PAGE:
JASON ALEXANDER I call it the sort of nonmusical musical. With a musical number, everybody in it, even if they’re wildly separated from each other, they all understand the tempo, the intonation, the mood of the piece, the movement of the piece. This play and this cast require that in a very similar way, but there’s nobody keeping a drumbeat, and there’s nobody playing a melody. So they have to feel it internally with each other.
LILLI COOPER We’re all kind of cogs in this wheel. And there are six of us onstage sometimes. But, you know, the focus has to be on something very specific. So we need to learn how to blend in with the scenery in moments and pop forward in moments. In rehearsal the other day, I compared this play to a Whac-a-Mole. We need to figure out which mole, and when, do we pop out of the hole.
The script is a kind of score.
BUNDY When I lost my voice the other day, it was hard for me to convey all the tonality that, when you shift the tone of voice, can hit a punchline. No matter what the format is, whether it’s musical theater comedy or whether it is absent of music, there’s still music to it.
McCORMACK This role is literally a three-octave role. You need all of those notes to just sort of surf the wave of that very highfalutin English conversation.
Poses are drawn from the past.
ALEXANDER Can we find a common language of behavior and action and movement and playing style that is clearly rooted in what we now think of as the over-the-top styles of acting from the ’30s and ’40s? There’s a sort of a posing there that is just behaviorally different. I’ve said to Eric once or twice, “Eric, that arm gesture that you just made is very 2023.”
BUNDY The body language of [Sylvia] being this fairly well-to-do woman from the 1920s in Great Britain: How does that body hold itself? I’m figuring that out. Then as she begins to transform and become a more authentic version of herself that isn’t wrapped up in the niceties of the time and what a woman should be, how a woman should be behaving, how does the body language change? All of that is stuff that I’m having to be really calculated about.
Bodies are comedy fodder.
RUSTIN I tend to write really physical comedies, where it’s equal parts text and what’s happening to the bodies onstage. The two things for me are married. The humor comes from how these people are inhabiting their space.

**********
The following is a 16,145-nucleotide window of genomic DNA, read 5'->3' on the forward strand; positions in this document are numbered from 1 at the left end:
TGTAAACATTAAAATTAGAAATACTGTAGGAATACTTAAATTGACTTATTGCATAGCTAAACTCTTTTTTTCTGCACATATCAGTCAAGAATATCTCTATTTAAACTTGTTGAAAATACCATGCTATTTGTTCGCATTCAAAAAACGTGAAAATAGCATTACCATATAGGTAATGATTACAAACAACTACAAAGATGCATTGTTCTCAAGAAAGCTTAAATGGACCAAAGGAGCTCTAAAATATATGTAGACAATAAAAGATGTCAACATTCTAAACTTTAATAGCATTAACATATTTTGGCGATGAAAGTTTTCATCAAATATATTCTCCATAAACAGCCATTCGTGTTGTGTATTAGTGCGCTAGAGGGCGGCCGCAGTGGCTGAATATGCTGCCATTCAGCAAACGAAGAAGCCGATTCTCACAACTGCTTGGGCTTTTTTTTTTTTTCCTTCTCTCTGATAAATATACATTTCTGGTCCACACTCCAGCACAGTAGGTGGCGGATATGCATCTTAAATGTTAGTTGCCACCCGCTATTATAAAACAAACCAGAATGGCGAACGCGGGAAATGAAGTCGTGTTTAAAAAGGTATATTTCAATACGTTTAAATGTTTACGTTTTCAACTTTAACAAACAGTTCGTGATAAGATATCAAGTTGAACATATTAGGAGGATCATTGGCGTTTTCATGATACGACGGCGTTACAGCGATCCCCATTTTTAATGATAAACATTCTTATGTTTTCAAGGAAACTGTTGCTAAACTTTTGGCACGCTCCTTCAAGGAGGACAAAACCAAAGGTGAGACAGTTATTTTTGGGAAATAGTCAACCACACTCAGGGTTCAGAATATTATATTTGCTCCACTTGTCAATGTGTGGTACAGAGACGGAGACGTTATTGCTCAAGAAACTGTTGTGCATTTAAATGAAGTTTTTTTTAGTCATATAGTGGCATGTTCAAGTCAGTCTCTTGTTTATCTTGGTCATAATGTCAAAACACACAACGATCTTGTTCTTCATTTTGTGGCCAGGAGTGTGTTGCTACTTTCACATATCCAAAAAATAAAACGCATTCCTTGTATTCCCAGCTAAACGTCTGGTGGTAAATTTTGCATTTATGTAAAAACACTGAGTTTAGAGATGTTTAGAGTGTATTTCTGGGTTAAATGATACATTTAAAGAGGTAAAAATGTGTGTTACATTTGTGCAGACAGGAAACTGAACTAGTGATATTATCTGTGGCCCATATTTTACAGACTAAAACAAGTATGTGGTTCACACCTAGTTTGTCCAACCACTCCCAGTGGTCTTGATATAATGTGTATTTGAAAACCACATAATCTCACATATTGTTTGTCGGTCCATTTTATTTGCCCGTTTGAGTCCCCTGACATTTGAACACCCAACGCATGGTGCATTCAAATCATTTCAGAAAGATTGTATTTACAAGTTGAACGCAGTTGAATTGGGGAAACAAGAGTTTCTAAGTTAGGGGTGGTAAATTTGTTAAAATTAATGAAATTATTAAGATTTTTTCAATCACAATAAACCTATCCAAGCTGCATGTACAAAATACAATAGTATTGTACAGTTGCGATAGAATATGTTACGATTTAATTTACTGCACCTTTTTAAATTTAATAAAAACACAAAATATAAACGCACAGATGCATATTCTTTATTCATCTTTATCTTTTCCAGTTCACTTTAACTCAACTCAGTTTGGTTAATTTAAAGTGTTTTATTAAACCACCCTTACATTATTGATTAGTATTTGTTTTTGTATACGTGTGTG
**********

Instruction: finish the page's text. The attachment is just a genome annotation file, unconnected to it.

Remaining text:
COOPER I was fairly recently pregnant, a year and a half ago. It is so crazy how putting that [costume pregnancy] belly on truly brings me back. It’s like this sense memory. When I was pregnant, I kind of couldn’t believe it; it’s pretty wild that we grow humans inside ourselves. So there’s this absurdist element to it. There’s comedy in spatial awareness. Like, I physically take up more space when I have this belly on.
Pies, no. Stairs, yes.
McCORMACK Besides just being a hundred years old and not really wanting to fall down stairs anymore — I’ll leave that to Alex — what’s hard about physical comedy, mostly, is doing something that feels in the moment. We’ve all seen pies in the face and all that stuff. But finding an original moment, particularly in a moment of high angst or high anxiety, is just a great reward.
ALEX MOFFAT I’m interested to get into the theater and see what the stairs look like. Currently in our [rehearsal] space, it’s just a few stairs. I can [fall down them] six or seven times a day, as we have been doing. But if it’s like 12 stairs coming down from the upstairs of the cottage, we’ve got a lot of figuring out to do.
The political message? Sneak it in.
BUNDY I was very attracted to this play because of this epiphany this woman [Sylvia] begins to have — that her joy does not need to revolve around the love of a man. Women’s sexuality is so stigmatized. And the thing is, these truths about what it means to be a woman with sexual drive, that’s also making us laugh.
MOFFAT Hopefully it’s just a barreling freight train of guffaws. But absolutely it might surprise people with how the play has such a great, strong, feminist point of view. Just doing a really funny thing and taking people along for that ride, it can work as long as people get swept along in the comedy of it, in the story of it. And then maybe at the end they go, “Oh! That made an interesting point.”
COOPER One of my favorite lines in the show is [paraphrasing], “Well, maybe she doesn’t need a man.” It’s such a revelation to these people that they truly ponder it. That concept being so unfathomable to this generation is funny in itself. And feminist.